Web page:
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Interventionism is suddenly all the rage with the Westminster Conservative government, and higher education is feeling the impact as new policies and legislation are brought to bear on the sector, writes Johnny Rich, Chief Executive of Push and of the Engineering Professors’ Council.
Mike Boxall, an independent researcher and consultant on higher education policies and strategies, and a senior adviser to PA Consulting, considers the emerging post-COVID world and its implications for the future of universities. His blog is based on a paper published recently by PA Consulting, and co-authored with its HE lead, Ian Matthias.
The Westminster government should wake up to the full potential of higher education to help it meet its ‘levelling up’ goals, argues Professor Martin Jones, Deputy Vice-Chancellor at Staffordshire University.
Jonathan Baldwin, managing director of higher education at Jisc, reflects on a week that’s felt the force of people power – and says it’s time for university leaders to respond to students’ calls for change.
Rhiannon Birch, Director of Strategic Insights and Planning at the University of Derby, considers the implications of new government policy on student number controls and apprenticeships announced in a week when institutions prepared plans to re-open their campuses.
By a quirk of fate, I last reviewed the HE news in late March when the potential for a Student Number Control (SNC) had reappeared. This week the SNC became a reality for 2020 entry with VCs being notified of the DfE-generated recruitment limit and, for Planning Departments, whatever was planned for Tuesday morning was put on hold to analyse the SNC and understand the guidance.
Immediate questions could only be answered in liaison with student recruitment and admissions colleagues: How did the DfE generate that number? Is it right? Is it really all full-time undergraduates? What about apprenticeships? How will it be measured? How close will we recruit to that number in the summer? Do we bid for Additional Student Numbers (ASNs)?
During the week, the focus moved from the SNC population and penalties, through the tensions the policy has created with devolved administrations, into questioning the selection of disciplines and criteria set for ASN bids. By the end of the week the SNC was evidence of the DfE using the crisis to push through the Conservative agenda against perceived “low quality” courses with reports of Russell Group institutions planning to lower tariffs to fill places left by under-recruitment from overseas and anticipated deferrals. Sadly, the opportunity to consider the interplay between evidence of teaching quality over reputational prestige has not been taken, and the power of decision making by applicants looking for the right course and institution is missing from the discussion of SNCs and ASNs to date.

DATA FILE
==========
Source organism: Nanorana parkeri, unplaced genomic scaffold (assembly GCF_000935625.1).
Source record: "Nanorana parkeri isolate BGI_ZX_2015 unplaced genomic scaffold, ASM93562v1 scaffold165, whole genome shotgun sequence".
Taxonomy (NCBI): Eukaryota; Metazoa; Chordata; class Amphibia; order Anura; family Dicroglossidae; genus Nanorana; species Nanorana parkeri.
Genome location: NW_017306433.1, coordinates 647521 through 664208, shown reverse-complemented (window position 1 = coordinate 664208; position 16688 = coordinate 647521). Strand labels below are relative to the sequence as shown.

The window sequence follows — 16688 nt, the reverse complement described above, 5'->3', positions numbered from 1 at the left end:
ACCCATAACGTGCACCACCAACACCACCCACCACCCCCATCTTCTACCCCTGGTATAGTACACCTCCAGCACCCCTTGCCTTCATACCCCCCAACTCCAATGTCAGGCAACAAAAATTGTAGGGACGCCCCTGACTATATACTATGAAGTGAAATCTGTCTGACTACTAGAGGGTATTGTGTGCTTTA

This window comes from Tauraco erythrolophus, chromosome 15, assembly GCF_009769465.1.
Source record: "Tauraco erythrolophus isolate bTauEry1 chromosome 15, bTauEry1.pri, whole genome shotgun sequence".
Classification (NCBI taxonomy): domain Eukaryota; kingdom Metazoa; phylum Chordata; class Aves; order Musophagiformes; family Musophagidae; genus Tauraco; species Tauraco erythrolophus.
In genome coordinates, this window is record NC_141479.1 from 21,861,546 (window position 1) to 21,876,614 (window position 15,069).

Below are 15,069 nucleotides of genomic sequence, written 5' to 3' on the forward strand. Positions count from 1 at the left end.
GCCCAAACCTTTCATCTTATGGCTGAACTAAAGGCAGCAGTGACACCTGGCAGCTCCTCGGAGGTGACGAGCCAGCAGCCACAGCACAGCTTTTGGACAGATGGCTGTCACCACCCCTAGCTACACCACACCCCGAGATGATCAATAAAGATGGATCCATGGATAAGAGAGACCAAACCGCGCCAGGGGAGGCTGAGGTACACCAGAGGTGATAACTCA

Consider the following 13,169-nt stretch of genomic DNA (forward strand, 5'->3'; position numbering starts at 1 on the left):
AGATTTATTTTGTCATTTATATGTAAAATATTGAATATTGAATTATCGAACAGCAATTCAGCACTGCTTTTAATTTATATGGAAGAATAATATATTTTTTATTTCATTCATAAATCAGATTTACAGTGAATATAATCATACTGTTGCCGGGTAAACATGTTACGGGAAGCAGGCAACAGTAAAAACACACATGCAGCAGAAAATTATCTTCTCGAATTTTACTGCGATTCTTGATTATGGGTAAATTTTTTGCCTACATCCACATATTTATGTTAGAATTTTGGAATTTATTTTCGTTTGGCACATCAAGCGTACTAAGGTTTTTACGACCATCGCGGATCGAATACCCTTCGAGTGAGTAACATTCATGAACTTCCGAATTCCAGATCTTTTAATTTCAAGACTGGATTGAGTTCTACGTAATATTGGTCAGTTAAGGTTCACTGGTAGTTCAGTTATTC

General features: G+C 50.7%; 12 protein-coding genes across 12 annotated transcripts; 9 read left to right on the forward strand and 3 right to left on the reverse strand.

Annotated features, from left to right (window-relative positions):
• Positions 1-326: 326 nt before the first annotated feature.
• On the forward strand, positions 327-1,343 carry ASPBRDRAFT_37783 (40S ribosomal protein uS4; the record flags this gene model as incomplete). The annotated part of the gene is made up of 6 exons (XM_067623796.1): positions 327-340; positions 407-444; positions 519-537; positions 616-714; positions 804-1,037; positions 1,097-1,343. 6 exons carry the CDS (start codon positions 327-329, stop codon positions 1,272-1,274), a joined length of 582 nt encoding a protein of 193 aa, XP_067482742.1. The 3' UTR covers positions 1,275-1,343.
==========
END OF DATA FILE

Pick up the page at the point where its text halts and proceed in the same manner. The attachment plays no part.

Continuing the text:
Looking beyond SNCs for 2020, the Prime Minister announced that all young people would be offered an apprenticeship to help the economy bounce-back and deliver employment post-Covid. What’s interesting about this announcement is that it was couched in the narrative of a more interventionist government and, since the establishment of the OfS, this has been a government more interested in intervening in HE. Delivering on this promise would require massive expansion of apprenticeships and a solid plan for where and how they would be delivered. It’s a small part of a wider narrative and could be the most telling comment on possible future thinking from this week’s news.
In the short term, universities are focussed on responding to the financial implications of Covid-19, planning for getting back on campus while maintaining social distancing and communicating with current students and applicants on how any return to normality is likely to happen. Two HEPI blogs on ensuring online quality and giving students confidence in returning to study in the new academic year, provide a welcome student focus. Meanwhile, UUK has provided principles on teaching approaches from the autumn and is calling for assurances to be made to international students that they can still have confidence in studying in the UK. While it’s clear that teaching quality needs to be ensured as the sector navigates into next year, how quality and value for money are communicated in terms of a very different student experience remains to be seen.
In the meantime, the league tables treadmill is one aspect of the HE landscape which has continued despite the crisis with nothing but a slight change in some publication schedules. This week saw the publication of the THE’s Asia rankings, an overview of rankings based on estates data and concluded with arrival of the Complete University Guide’s preview prior to publication next week. More analysis and insight will be required from University Planners: best clear some time on Tuesday!
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